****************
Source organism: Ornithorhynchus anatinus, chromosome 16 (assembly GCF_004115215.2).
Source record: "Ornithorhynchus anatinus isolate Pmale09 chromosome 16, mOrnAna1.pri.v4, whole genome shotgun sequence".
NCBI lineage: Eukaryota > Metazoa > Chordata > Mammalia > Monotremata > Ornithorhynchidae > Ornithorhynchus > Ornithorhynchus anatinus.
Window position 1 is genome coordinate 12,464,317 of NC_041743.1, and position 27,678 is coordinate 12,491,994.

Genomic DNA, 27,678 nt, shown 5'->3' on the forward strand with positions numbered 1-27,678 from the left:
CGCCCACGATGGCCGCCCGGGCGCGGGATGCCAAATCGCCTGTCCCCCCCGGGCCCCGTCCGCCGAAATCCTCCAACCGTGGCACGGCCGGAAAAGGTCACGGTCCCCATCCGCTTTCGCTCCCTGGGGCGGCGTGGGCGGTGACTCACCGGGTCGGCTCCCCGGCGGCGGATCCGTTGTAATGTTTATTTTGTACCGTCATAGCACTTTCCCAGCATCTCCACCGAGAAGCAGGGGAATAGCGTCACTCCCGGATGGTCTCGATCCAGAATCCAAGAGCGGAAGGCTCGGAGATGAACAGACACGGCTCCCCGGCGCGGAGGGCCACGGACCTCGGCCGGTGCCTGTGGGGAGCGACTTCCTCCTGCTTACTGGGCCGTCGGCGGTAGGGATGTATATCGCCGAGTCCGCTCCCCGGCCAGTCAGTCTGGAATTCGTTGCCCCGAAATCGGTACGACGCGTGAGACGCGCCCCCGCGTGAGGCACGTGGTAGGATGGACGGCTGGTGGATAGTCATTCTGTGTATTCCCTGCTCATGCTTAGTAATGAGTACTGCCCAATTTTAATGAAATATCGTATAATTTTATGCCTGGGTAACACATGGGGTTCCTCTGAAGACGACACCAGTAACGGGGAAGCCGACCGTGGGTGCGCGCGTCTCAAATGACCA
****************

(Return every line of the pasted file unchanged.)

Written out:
Source organism: Ornithorhynchus anatinus, chromosome 16 (assembly GCF_004115215.2).
Source record: "Ornithorhynchus anatinus isolate Pmale09 chromosome 16, mOrnAna1.pri.v4, whole genome shotgun sequence".
NCBI lineage: Eukaryota > Metazoa > Chordata > Mammalia > Monotremata > Ornithorhynchidae > Ornithorhynchus > Ornithorhynchus anatinus.
Window position 1 is genome coordinate 12,464,317 of NC_041743.1, and position 27,678 is coordinate 12,491,994.

Genomic DNA, 27,678 nt, shown 5'->3' on the forward strand with positions numbered 1-27,678 from the left:
CGCCCACGATGGCCGCCCGGGCGCGGGATGCCAAATCGCCTGTCCCCCCCGGGCCCCGTCCGCCGAAATCCTCCAACCGTGGCACGGCCGGAAAAGGTCACGGTCCCCATCCGCTTTCGCTCCCTGGGGCGGCGTGGGCGGTGACTCACCGGGTCGGCTCCCCGGCGGCGGATCCGTTGTAATGTTTATTTTGTACCGTCATAGCACTTTCCCAGCATCTCCACCGAGAAGCAGGGGAATAGCGTCACTCCCGGATGGTCTCGATCCAGAATCCAAGAGCGGAAGGCTCGGAGATGAACAGACACGGCTCCCCGGCGCGGAGGGCCACGGACCTCGGCCGGTGCCTGTGGGGAGCGACTTCCTCCTGCTTACTGGGCCGTCGGCGGTAGGGATGTATATCGCCGAGTCCGCTCCCCGGCCAGTCAGTCTGGAATTCGTTGCCCCGAAATCGGTACGACGCGTGAGACGCGCCCCCGCGTGAGGCACGTGGTAGGATGGACGGCTGGTGGATAGTCATTCTGTGTATTCCCTGCTCATGCTTAGTAATGAGTACTGCCCAATTTTAATGAAATATCGTATAATTTTATGCCTGGGTAACACATGGGGTTCCTCTGAAGACGACACCAGTAACGGGGAAGCCGACCGTGGGTGCGCGCGTCTCAAATGACCA